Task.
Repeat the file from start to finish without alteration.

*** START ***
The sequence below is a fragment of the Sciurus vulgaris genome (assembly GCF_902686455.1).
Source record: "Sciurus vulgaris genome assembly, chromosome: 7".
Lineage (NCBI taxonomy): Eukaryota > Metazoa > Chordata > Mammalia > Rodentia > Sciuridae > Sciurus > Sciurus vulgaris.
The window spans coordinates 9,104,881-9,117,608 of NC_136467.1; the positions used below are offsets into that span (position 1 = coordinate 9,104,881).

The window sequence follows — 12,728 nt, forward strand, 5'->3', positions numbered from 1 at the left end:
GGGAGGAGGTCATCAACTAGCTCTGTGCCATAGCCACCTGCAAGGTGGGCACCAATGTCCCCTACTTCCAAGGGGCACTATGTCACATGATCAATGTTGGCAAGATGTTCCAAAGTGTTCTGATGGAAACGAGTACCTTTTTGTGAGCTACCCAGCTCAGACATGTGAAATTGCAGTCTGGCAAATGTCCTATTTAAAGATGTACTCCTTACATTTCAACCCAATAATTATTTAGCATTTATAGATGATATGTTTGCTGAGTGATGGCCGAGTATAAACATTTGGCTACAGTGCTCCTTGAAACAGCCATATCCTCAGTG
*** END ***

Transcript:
The sequence below is a fragment of the Sciurus vulgaris genome (assembly GCF_902686455.1).
Source record: "Sciurus vulgaris genome assembly, chromosome: 7".
Lineage (NCBI taxonomy): Eukaryota > Metazoa > Chordata > Mammalia > Rodentia > Sciuridae > Sciurus > Sciurus vulgaris.
The window spans coordinates 9,104,881-9,117,608 of NC_136467.1; the positions used below are offsets into that span (position 1 = coordinate 9,104,881).

The window sequence follows — 12,728 nt, forward strand, 5'->3', positions numbered from 1 at the left end:
GGGAGGAGGTCATCAACTAGCTCTGTGCCATAGCCACCTGCAAGGTGGGCACCAATGTCCCCTACTTCCAAGGGGCACTATGTCACATGATCAATGTTGGCAAGATGTTCCAAAGTGTTCTGATGGAAACGAGTACCTTTTTGTGAGCTACCCAGCTCAGACATGTGAAATTGCAGTCTGGCAAATGTCCTATTTAAAGATGTACTCCTTACATTTCAACCCAATAATTATTTAGCATTTATAGATGATATGTTTGCTGAGTGATGGCCGAGTATAAACATTTGGCTACAGTGCTCCTTGAAACAGCCATATCCTCAGTG